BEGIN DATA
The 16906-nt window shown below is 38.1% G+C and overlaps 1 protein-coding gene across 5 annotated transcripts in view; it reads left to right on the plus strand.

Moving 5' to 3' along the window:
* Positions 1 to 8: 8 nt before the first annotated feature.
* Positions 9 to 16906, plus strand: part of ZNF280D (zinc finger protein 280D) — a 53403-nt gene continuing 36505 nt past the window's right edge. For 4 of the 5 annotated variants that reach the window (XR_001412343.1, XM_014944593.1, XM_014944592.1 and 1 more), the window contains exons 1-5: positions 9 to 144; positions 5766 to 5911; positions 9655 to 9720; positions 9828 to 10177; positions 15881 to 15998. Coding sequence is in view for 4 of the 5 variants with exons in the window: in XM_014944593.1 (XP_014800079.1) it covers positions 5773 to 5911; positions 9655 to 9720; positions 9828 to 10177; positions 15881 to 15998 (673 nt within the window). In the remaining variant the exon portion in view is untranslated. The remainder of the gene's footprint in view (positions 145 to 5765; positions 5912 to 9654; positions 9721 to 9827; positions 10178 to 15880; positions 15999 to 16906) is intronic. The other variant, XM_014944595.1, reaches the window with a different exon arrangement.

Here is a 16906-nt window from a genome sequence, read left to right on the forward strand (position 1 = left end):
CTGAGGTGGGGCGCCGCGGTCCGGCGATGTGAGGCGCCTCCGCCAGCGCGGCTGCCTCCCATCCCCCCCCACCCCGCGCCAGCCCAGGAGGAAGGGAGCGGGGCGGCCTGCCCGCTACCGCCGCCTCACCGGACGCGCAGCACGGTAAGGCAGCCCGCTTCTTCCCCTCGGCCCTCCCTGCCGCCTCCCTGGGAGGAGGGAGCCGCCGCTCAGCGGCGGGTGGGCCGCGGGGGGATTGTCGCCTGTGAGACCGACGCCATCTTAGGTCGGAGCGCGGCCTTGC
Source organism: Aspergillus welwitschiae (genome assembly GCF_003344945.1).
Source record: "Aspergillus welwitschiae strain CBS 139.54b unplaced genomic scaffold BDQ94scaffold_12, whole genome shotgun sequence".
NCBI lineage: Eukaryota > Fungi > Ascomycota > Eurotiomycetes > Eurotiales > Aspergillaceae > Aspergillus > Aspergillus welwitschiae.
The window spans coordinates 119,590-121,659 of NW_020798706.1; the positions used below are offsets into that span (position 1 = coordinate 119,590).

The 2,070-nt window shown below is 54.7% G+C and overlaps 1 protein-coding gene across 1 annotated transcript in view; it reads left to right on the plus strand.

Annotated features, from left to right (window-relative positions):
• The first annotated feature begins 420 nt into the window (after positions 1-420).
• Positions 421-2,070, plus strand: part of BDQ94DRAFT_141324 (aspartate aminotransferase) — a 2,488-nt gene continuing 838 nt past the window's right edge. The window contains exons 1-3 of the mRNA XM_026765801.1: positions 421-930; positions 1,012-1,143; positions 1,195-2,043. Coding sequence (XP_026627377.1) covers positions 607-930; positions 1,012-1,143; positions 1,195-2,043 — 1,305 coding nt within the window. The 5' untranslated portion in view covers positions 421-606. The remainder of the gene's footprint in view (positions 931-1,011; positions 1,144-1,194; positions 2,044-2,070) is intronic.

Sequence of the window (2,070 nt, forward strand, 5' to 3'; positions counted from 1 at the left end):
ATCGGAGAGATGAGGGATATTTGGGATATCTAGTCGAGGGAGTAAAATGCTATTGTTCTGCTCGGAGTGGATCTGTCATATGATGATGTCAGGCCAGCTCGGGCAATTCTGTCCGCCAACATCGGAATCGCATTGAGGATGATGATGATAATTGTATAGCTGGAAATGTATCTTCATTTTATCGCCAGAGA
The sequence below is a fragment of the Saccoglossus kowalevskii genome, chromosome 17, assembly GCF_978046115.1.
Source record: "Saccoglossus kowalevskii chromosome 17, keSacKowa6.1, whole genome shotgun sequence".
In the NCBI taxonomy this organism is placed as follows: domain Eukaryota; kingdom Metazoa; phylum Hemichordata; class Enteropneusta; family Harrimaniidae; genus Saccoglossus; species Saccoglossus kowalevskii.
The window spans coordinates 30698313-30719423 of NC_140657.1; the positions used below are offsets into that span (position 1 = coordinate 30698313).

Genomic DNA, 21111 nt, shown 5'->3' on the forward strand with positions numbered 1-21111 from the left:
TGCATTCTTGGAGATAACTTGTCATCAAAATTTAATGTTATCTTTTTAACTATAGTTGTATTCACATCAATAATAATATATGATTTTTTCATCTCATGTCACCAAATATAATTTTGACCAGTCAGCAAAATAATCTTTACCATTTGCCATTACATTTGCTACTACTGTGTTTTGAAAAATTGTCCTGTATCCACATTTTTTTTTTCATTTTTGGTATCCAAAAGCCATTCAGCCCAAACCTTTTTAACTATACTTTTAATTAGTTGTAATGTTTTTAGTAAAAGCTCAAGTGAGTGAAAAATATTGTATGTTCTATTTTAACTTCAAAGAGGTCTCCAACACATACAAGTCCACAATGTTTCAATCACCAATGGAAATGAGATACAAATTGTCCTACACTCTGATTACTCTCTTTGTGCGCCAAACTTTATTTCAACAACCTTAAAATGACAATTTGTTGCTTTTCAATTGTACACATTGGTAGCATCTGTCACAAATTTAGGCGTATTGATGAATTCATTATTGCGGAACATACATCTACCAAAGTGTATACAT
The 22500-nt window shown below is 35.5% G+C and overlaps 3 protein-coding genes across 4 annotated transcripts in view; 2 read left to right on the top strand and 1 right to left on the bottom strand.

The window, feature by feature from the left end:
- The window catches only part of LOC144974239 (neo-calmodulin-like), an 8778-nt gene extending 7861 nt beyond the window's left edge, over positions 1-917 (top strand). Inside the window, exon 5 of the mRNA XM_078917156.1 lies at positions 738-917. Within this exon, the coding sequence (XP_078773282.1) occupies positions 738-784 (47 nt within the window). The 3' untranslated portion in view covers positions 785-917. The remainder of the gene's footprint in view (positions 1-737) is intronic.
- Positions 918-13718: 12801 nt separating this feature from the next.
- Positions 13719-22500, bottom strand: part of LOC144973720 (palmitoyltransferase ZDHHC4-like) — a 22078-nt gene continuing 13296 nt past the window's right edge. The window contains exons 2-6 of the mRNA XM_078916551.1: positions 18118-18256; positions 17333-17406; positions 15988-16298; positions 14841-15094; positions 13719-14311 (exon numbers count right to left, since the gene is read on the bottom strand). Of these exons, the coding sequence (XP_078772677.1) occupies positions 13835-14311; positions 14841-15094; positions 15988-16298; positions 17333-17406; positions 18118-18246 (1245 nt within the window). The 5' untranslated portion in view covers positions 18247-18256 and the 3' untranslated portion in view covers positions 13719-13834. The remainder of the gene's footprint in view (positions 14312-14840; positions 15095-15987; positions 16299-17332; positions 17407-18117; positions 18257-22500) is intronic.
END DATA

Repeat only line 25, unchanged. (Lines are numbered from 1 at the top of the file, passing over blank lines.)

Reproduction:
- The window catches only part of LOC144974239 (neo-calmodulin-like), an 8778-nt gene extending 7861 nt beyond the window's left edge, over positions 1-917 (top strand). Inside the window, exon 5 of the mRNA XM_078917156.1 lies at positions 738-917. Within this exon, the coding sequence (XP_078773282.1) occupies positions 738-784 (47 nt within the window). The 3' untranslated portion in view covers positions 785-917. The remainder of the gene's footprint in view (positions 1-737) is intronic.